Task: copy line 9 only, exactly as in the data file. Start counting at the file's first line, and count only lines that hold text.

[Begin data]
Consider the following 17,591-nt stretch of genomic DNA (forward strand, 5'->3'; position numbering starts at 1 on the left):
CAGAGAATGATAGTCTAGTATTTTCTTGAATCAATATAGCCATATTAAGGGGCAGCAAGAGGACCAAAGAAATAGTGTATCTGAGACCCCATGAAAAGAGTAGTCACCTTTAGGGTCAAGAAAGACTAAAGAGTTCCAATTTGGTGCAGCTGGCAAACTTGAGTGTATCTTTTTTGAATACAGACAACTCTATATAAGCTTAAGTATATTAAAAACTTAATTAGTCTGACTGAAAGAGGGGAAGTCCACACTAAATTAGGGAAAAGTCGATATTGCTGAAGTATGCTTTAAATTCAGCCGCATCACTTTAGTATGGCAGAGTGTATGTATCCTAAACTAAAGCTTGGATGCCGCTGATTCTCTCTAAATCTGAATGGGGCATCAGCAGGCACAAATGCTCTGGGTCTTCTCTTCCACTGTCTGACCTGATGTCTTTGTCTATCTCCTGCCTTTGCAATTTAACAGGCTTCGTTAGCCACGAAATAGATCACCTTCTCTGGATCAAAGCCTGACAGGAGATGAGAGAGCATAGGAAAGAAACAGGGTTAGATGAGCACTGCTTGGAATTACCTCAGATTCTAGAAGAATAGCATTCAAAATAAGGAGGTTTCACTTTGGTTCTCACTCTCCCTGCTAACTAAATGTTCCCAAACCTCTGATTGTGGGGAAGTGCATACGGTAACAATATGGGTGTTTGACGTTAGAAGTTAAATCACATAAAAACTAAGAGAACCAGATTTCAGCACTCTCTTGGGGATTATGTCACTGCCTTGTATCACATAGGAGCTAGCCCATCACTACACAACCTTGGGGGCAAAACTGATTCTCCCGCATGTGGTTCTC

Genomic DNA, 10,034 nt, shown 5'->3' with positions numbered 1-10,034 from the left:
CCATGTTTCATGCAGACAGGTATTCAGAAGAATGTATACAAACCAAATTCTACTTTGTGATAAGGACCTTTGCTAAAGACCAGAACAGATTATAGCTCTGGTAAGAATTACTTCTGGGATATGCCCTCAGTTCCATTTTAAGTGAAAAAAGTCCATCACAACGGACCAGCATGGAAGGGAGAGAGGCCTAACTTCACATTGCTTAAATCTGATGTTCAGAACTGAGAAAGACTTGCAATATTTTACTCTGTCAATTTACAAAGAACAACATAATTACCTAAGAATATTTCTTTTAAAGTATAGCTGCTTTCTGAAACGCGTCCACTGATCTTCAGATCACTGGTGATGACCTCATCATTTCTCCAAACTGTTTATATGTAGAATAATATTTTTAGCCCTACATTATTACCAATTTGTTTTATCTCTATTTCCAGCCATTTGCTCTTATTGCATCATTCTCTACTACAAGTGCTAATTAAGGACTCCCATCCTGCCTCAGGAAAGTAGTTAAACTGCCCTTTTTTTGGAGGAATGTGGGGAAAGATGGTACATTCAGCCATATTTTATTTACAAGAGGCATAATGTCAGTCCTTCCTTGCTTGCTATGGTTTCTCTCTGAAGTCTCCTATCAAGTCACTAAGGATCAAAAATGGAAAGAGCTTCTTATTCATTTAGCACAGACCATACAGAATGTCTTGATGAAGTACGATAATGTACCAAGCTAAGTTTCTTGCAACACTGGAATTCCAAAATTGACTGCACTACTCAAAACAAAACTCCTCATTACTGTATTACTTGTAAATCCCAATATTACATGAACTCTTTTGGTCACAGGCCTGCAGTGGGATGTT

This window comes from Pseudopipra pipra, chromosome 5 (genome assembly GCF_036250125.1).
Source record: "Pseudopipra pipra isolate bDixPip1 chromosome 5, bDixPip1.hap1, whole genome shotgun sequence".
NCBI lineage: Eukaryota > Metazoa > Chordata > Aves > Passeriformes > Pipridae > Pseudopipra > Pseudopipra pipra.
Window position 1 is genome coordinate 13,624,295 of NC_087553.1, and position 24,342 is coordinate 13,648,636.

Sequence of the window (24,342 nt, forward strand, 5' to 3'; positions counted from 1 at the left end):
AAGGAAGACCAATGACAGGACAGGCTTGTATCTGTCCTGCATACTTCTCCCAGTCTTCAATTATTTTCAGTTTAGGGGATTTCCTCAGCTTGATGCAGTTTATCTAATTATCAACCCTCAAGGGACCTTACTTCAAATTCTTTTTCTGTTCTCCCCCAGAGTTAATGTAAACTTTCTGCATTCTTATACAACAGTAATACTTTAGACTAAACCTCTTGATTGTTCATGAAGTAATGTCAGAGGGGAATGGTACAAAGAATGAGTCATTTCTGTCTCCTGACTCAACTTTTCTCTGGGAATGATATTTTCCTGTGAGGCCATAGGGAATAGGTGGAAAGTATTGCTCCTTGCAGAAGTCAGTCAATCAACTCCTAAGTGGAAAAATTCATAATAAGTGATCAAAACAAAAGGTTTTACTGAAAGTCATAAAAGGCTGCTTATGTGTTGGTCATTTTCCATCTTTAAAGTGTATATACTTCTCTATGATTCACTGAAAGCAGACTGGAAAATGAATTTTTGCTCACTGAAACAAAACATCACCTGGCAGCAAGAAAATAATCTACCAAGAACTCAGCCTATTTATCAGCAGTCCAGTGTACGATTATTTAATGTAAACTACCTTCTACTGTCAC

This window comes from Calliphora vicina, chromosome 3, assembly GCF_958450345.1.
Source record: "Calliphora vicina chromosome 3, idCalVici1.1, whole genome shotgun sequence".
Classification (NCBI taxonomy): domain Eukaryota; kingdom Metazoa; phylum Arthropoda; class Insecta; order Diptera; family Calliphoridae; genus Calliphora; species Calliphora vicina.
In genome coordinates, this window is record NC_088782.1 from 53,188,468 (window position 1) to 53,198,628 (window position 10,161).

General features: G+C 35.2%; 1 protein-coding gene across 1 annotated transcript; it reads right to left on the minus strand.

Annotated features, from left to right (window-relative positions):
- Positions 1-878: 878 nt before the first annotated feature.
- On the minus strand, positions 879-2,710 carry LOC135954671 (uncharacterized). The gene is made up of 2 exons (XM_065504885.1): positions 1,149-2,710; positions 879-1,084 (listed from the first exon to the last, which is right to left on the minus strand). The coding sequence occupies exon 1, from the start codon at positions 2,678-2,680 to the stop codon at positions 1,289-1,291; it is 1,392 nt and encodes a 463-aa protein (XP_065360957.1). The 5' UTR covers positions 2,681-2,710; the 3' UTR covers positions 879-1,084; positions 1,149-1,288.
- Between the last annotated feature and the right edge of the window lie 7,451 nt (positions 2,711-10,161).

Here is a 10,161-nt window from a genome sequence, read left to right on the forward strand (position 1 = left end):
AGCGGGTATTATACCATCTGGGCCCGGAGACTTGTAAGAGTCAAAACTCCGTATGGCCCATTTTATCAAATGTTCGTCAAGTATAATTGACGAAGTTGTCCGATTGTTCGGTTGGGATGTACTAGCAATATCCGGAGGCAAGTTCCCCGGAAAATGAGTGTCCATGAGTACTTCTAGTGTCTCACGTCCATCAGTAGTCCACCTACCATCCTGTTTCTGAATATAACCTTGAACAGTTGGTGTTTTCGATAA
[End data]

Sequence of the window (24,342 nt, forward strand, 5' to 3'; positions counted from 1 at the left end):